As New Testament scholar Ben Witherington III says:
"Any position in which claims about Jesus or the resurrection are removed from the realm of historical reality and placed in a subjective realm of personal belief or some realm that is immune to human scrutiny does Jesus and the resurrection no service and no justice. It is a ploy of desperation to suggest that the Christian faith would be little affected if Jesus was not actually raised from the dead in space and time. A person who gives up on the historical foundations of our faith has in fact given up on the possibility of any real continuity between his or her own faith and that of a Peter, Paul, James, John, Mary Magdalene, or Priscilla. The first Christian community had a strong interest in historical reality, especially the historical reality of Jesus and his resurrection, because they believed their faith, for better or for worse, was grounded in it. " (6)

In relation to faith and reason, one passage that is misunderstood is Matthew 18:3-5 when Jesus says, “I tell you the truth, unless you change and become like little children, you will never enter the kingdom of heaven. Therefore, whoever humbles himself like this child is the greatest in the kingdom of heaven. And whoever welcomes a little child like this in my name welcomes me.” In interpreting this passage, it is important to note that Jesus challenged his followers to be like children morally, not intellectually. Christians are called to exhibit childlikeness in being sensitive to evil and sin, in being humble and contrite in spirit. Jesus contrasts the need for humility with tough-mindness in Matt. 10:16, when He says, " Behold, I send you out as sheep in the midst of wolves; so be shrewd as serpents and innocent as doves." (8)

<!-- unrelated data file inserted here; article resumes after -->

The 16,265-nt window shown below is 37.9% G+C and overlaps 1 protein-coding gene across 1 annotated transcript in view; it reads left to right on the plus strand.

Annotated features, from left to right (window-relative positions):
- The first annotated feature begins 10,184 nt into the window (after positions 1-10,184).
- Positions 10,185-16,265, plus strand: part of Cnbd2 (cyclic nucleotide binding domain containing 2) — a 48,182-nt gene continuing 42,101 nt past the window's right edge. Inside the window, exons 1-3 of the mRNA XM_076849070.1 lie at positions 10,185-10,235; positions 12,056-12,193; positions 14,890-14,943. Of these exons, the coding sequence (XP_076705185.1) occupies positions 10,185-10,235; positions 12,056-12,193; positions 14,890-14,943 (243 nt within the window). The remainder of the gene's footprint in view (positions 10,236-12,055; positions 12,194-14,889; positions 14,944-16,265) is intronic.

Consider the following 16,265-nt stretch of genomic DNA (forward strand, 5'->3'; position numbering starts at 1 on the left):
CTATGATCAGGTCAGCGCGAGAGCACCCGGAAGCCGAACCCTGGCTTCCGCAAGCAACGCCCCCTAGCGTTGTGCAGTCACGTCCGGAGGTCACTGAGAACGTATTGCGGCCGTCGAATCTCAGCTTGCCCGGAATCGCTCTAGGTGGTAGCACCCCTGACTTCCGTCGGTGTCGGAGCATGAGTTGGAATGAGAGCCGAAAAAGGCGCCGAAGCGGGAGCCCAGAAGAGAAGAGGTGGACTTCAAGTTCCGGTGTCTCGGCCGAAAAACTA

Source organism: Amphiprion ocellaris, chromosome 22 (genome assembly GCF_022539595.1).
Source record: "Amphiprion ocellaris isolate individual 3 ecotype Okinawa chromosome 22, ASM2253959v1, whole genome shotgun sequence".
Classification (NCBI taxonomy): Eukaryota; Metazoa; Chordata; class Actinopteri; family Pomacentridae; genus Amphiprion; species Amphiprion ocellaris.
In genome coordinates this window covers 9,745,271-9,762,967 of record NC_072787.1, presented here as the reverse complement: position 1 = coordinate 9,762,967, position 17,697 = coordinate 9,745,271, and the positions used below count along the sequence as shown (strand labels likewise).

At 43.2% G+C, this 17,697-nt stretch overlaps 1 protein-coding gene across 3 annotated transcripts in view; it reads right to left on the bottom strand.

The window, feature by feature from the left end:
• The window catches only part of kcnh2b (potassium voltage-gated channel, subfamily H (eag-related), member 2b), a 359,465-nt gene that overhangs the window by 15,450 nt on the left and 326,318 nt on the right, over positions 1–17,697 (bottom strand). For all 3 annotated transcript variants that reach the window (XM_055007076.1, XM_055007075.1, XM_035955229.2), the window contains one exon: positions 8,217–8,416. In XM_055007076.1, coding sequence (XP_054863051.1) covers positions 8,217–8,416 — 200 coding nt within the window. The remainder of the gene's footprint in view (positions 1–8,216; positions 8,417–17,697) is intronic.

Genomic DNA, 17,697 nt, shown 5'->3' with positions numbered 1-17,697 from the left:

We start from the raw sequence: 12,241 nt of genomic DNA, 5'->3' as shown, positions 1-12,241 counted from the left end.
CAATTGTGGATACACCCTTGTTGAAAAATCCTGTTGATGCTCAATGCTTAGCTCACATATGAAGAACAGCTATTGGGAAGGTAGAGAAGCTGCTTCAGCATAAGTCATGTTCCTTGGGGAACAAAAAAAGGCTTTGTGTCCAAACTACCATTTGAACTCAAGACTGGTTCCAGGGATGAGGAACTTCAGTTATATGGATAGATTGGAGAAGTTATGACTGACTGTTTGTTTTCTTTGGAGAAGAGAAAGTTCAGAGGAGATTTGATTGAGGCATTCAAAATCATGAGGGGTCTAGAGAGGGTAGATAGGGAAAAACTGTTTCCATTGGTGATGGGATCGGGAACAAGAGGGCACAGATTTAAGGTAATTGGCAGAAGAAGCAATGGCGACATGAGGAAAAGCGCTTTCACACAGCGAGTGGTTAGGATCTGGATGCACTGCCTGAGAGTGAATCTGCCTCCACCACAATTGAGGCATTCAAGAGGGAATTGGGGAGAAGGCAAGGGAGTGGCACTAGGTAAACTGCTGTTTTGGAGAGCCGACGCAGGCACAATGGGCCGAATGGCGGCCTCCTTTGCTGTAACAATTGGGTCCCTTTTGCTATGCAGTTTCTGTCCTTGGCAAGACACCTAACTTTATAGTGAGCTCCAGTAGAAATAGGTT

Another passage that causes the confusion between faith and reason is 1 Corinthians 1: 19-21:" For it is written, I WILL DESTROY THE WISDOM OF THE WISE, AND THE CLEVERNESS OF THE CLEVER I WILL SET ASIDE." Where is the wise man? Where is the scribe? Where is the debater of this age? Has not God made foolish the wisdom of the world? For since in the wisdom of God the world through its wisdom did not come to know God, God was well-pleased through the foolishness of the message preached to save those who believe." I have heard many people use this passages as a proof-text that God is against reason. Is this correct? It is important to note that Greek orators prided themselves with possessing “persuasive words of wisdom,” and it was their practice to persuade a crowd of any side of an issue for the right price. So, since Paul is most likely condemning hubris (which is the Greek word for a form of pride that is arrogant, self-confident and overbearing), Paul is against false pride, or prideful use of reason, not reason itself. (9)

Religious fideism argues matters of faith and religious belief are not supported by reason. Religion is a matter of faith and cannot be argued by reason. One must simply believe. Faith, not reason, is what God requires (Heb. 11:6). Fideists are skeptical with regard to the nature of evidence as applied to belief. Since there is very little discipleship about the relationship between faith and reason, most Christians fall into the mindset of fideism. (10)